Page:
Melissa Sokol has been a Children’s Services Librarian for Dayton Metro Libraries in Ohio, USA for the past 7 years. She enjoys providing storytimes and programming that are age-appropriate and interesting to children from birth through to 5th grade.
Earlier this year my library bought two Cubettos plus Adventure Packs with extra coding blocks to use for preschool storytimes. Our storytimes are designed to serve children aged 3-6 and follow a pattern of opening dance song followed by four stories that share a theme, and a craft or activity to expand upon that theme. With the help of the Adventure Packs (containing themed maps and storybooks), we can use Cubetto as our extension activity after any storytime that involves robots, maps, outer space, the ocean, deserts and teaching children to follow instructions.
Preschool technology in libraries
Dayton Metro Libraries have been investigating ways to incorporate technology skills into our storytimes for the past year, so when I saw an article about Cubetto I knew we had found a winner. While Cubetto is a wonderful learning tool for coding and logical or sequential reasoning, the main appeal to me was that it did not involve the use of a screen.
The kids loved Cubetto and can’t wait to play with him again!
My library branch is located in a suburb of Dayton and parents here tend to put a strict limit to the amount of screen time their child can have in a day, so I wanted to be mindful of that while looking for ways to explore technology with my preschoolers. So far we have brought Cubetto out after a storytime about robots, and it is safe to say the kids loved him and can’t wait to play with him again!
Incorporating Cubetto into storytime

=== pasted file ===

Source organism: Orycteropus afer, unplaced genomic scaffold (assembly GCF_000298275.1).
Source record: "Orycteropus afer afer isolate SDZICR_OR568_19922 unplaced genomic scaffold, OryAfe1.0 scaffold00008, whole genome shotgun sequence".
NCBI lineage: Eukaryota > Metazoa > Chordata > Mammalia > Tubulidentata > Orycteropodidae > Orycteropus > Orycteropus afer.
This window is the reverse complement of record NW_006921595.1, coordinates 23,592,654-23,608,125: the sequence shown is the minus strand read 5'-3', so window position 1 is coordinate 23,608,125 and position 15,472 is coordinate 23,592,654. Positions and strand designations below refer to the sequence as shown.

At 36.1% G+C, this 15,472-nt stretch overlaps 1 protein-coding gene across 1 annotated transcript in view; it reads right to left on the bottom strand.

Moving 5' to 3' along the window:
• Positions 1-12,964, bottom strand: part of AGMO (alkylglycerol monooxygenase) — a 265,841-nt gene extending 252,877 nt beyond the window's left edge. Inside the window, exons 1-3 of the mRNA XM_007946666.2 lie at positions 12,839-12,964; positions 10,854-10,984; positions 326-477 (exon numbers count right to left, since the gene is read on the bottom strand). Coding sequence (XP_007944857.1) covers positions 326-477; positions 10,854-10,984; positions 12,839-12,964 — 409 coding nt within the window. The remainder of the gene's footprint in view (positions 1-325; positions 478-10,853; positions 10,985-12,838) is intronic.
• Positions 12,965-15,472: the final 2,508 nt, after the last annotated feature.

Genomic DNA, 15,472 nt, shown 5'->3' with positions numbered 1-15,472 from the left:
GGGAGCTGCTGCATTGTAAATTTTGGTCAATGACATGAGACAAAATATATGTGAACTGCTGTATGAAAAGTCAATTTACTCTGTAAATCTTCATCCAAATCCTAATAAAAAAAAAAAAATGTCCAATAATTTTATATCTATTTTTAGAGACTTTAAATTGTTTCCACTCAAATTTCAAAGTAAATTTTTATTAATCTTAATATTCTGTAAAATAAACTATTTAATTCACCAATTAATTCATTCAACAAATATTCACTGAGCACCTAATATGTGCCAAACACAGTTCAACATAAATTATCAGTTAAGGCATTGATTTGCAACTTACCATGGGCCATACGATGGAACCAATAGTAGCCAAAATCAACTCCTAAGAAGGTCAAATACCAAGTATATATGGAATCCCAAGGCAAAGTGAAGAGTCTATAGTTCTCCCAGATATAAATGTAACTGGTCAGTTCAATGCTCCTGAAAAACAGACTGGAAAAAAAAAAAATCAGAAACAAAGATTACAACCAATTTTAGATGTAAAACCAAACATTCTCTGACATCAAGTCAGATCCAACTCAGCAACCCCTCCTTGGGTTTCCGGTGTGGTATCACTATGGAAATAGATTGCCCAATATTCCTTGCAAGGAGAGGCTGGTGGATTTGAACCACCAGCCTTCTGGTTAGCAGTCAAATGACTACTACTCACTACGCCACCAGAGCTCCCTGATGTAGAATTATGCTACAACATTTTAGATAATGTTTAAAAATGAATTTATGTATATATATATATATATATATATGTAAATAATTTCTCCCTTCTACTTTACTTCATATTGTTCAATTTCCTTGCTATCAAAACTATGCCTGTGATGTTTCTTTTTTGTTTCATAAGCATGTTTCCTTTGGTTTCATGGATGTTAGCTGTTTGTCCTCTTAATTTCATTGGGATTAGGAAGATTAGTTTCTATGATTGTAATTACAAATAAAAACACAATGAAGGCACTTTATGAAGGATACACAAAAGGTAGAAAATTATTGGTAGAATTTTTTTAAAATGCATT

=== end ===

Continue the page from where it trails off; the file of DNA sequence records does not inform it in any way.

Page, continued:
I set out the maps and demonstrated the different elements and what they could make Cubetto do. Then the kids split up between the maps and started taking turns trying to make him go somewhere. There were squeals of delight as he navigated his mat and more than one child asked if they could take him home.
One teacher could not believe how many teachable skills this one toy could provide
I encouraged the parents to sit with their kids and support them, but to try not to give out any answers if their child had a particular goal in mind. Several of the younger children present were content to let the older ones set the blocks in the control board as long as they could be the one to push the button! One of the session parents is a third grade teacher, and while all the children were playing with Cubetto she came to me and exclaimed that she could not believe how many teachable skills this one toy could provide.
Adapting the Playset for your learning environment
I plan on writing shorter stories for Cubetto in the future and have my preschoolers take turns making the story elements take place on the mat. What I love the most about Cubetto is the way he is teaching my preschoolers about taking turns, cause and effect, and perseverance if they make a mistake and he ends up on the wrong square. But what I love best is that in order to motivate my children to learn all these things and more is that I just have to say: “Do you want to play with a robot?” So far the answer has always been yes!